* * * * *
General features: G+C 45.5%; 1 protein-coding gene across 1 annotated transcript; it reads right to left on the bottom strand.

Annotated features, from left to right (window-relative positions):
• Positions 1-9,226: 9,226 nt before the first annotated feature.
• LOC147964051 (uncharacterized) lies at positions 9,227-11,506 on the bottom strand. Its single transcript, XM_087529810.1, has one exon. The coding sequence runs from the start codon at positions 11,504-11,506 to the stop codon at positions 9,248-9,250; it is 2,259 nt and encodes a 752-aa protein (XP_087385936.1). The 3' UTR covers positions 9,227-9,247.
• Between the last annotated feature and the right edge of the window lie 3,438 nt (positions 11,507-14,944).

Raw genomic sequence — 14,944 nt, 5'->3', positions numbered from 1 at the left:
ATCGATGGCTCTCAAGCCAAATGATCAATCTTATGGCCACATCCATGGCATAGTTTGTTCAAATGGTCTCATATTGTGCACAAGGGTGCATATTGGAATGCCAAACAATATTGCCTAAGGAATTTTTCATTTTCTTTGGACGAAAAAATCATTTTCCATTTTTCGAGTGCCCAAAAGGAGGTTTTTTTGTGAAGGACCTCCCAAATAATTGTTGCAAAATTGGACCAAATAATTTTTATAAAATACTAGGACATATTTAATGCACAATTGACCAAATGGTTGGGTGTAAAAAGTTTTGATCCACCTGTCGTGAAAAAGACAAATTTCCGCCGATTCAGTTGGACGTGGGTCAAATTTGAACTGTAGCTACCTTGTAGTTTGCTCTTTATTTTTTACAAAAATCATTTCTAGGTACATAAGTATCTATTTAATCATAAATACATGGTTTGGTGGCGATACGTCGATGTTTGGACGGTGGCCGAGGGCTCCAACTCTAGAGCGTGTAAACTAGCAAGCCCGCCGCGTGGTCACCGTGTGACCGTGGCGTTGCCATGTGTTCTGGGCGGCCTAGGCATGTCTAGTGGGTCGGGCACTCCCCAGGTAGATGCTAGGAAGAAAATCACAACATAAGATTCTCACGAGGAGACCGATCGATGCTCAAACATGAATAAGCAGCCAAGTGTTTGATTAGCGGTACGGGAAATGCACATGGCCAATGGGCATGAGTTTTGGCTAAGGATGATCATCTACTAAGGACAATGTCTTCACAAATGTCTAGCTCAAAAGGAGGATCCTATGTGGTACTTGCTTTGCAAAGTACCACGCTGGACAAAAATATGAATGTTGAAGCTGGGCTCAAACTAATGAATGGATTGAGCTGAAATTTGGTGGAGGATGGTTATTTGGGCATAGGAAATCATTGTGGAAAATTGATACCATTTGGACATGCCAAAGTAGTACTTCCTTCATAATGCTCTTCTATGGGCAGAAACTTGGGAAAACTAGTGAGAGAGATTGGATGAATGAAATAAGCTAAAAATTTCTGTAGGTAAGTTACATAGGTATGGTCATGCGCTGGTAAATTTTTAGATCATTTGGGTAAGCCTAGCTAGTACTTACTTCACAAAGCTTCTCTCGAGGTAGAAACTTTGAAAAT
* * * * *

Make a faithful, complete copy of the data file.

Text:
General features: G+C 45.5%; 1 protein-coding gene across 1 annotated transcript; it reads right to left on the bottom strand.

Annotated features, from left to right (window-relative positions):
• Positions 1-9,226: 9,226 nt before the first annotated feature.
• LOC147964051 (uncharacterized) lies at positions 9,227-11,506 on the bottom strand. Its single transcript, XM_087529810.1, has one exon. The coding sequence runs from the start codon at positions 11,504-11,506 to the stop codon at positions 9,248-9,250; it is 2,259 nt and encodes a 752-aa protein (XP_087385936.1). The 3' UTR covers positions 9,227-9,247.
• Between the last annotated feature and the right edge of the window lie 3,438 nt (positions 11,507-14,944).

Raw genomic sequence — 14,944 nt, 5'->3', positions numbered from 1 at the left:
ATCGATGGCTCTCAAGCCAAATGATCAATCTTATGGCCACATCCATGGCATAGTTTGTTCAAATGGTCTCATATTGTGCACAAGGGTGCATATTGGAATGCCAAACAATATTGCCTAAGGAATTTTTCATTTTCTTTGGACGAAAAAATCATTTTCCATTTTTCGAGTGCCCAAAAGGAGGTTTTTTTGTGAAGGACCTCCCAAATAATTGTTGCAAAATTGGACCAAATAATTTTTATAAAATACTAGGACATATTTAATGCACAATTGACCAAATGGTTGGGTGTAAAAAGTTTTGATCCACCTGTCGTGAAAAAGACAAATTTCCGCCGATTCAGTTGGACGTGGGTCAAATTTGAACTGTAGCTACCTTGTAGTTTGCTCTTTATTTTTTACAAAAATCATTTCTAGGTACATAAGTATCTATTTAATCATAAATACATGGTTTGGTGGCGATACGTCGATGTTTGGACGGTGGCCGAGGGCTCCAACTCTAGAGCGTGTAAACTAGCAAGCCCGCCGCGTGGTCACCGTGTGACCGTGGCGTTGCCATGTGTTCTGGGCGGCCTAGGCATGTCTAGTGGGTCGGGCACTCCCCAGGTAGATGCTAGGAAGAAAATCACAACATAAGATTCTCACGAGGAGACCGATCGATGCTCAAACATGAATAAGCAGCCAAGTGTTTGATTAGCGGTACGGGAAATGCACATGGCCAATGGGCATGAGTTTTGGCTAAGGATGATCATCTACTAAGGACAATGTCTTCACAAATGTCTAGCTCAAAAGGAGGATCCTATGTGGTACTTGCTTTGCAAAGTACCACGCTGGACAAAAATATGAATGTTGAAGCTGGGCTCAAACTAATGAATGGATTGAGCTGAAATTTGGTGGAGGATGGTTATTTGGGCATAGGAAATCATTGTGGAAAATTGATACCATTTGGACATGCCAAAGTAGTACTTCCTTCATAATGCTCTTCTATGGGCAGAAACTTGGGAAAACTAGTGAGAGAGATTGGATGAATGAAATAAGCTAAAAATTTCTGTAGGTAAGTTACATAGGTATGGTCATGCGCTGGTAAATTTTTAGATCATTTGGGTAAGCCTAGCTAGTACTTACTTCACAAAGCTTCTCTCGAGGTAGAAACTTTGAAAAT